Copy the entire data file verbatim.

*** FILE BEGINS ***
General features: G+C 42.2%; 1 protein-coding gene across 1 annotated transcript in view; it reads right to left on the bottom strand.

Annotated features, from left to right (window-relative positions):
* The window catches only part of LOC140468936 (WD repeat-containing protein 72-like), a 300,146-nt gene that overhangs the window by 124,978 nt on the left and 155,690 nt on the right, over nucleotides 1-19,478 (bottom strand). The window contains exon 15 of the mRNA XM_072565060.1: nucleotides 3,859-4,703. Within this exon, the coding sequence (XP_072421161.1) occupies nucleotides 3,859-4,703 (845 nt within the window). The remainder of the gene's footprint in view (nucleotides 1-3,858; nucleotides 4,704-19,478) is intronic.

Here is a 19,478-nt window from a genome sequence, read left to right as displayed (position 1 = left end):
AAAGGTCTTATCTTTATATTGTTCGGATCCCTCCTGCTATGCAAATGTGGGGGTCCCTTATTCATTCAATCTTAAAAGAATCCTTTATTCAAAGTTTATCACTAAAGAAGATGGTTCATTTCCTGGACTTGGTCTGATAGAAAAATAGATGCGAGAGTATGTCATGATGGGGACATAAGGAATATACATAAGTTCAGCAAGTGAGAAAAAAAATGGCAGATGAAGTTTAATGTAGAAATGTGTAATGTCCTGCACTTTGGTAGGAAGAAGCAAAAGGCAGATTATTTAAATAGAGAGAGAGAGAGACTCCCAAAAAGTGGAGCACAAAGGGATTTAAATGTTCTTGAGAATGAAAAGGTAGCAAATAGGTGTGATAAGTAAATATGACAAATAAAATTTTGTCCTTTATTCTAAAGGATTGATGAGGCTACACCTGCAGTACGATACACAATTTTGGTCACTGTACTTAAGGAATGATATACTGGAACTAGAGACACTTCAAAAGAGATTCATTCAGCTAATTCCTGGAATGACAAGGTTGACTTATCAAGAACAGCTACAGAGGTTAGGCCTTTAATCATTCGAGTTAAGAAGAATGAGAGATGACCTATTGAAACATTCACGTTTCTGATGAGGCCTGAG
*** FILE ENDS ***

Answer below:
General features: G+C 42.2%; 1 protein-coding gene across 1 annotated transcript in view; it reads right to left on the bottom strand.

Annotated features, from left to right (window-relative positions):
* The window catches only part of LOC140468936 (WD repeat-containing protein 72-like), a 300,146-nt gene that overhangs the window by 124,978 nt on the left and 155,690 nt on the right, over nucleotides 1-19,478 (bottom strand). The window contains exon 15 of the mRNA XM_072565060.1: nucleotides 3,859-4,703. Within this exon, the coding sequence (XP_072421161.1) occupies nucleotides 3,859-4,703 (845 nt within the window). The remainder of the gene's footprint in view (nucleotides 1-3,858; nucleotides 4,704-19,478) is intronic.

Here is a 19,478-nt window from a genome sequence, read left to right as displayed (position 1 = left end):
AAAGGTCTTATCTTTATATTGTTCGGATCCCTCCTGCTATGCAAATGTGGGGGTCCCTTATTCATTCAATCTTAAAAGAATCCTTTATTCAAAGTTTATCACTAAAGAAGATGGTTCATTTCCTGGACTTGGTCTGATAGAAAAATAGATGCGAGAGTATGTCATGATGGGGACATAAGGAATATACATAAGTTCAGCAAGTGAGAAAAAAAATGGCAGATGAAGTTTAATGTAGAAATGTGTAATGTCCTGCACTTTGGTAGGAAGAAGCAAAAGGCAGATTATTTAAATAGAGAGAGAGAGAGACTCCCAAAAAGTGGAGCACAAAGGGATTTAAATGTTCTTGAGAATGAAAAGGTAGCAAATAGGTGTGATAAGTAAATATGACAAATAAAATTTTGTCCTTTATTCTAAAGGATTGATGAGGCTACACCTGCAGTACGATACACAATTTTGGTCACTGTACTTAAGGAATGATATACTGGAACTAGAGACACTTCAAAAGAGATTCATTCAGCTAATTCCTGGAATGACAAGGTTGACTTATCAAGAACAGCTACAGAGGTTAGGCCTTTAATCATTCGAGTTAAGAAGAATGAGAGATGACCTATTGAAACATTCACGTTTCTGATGAGGCCTGAG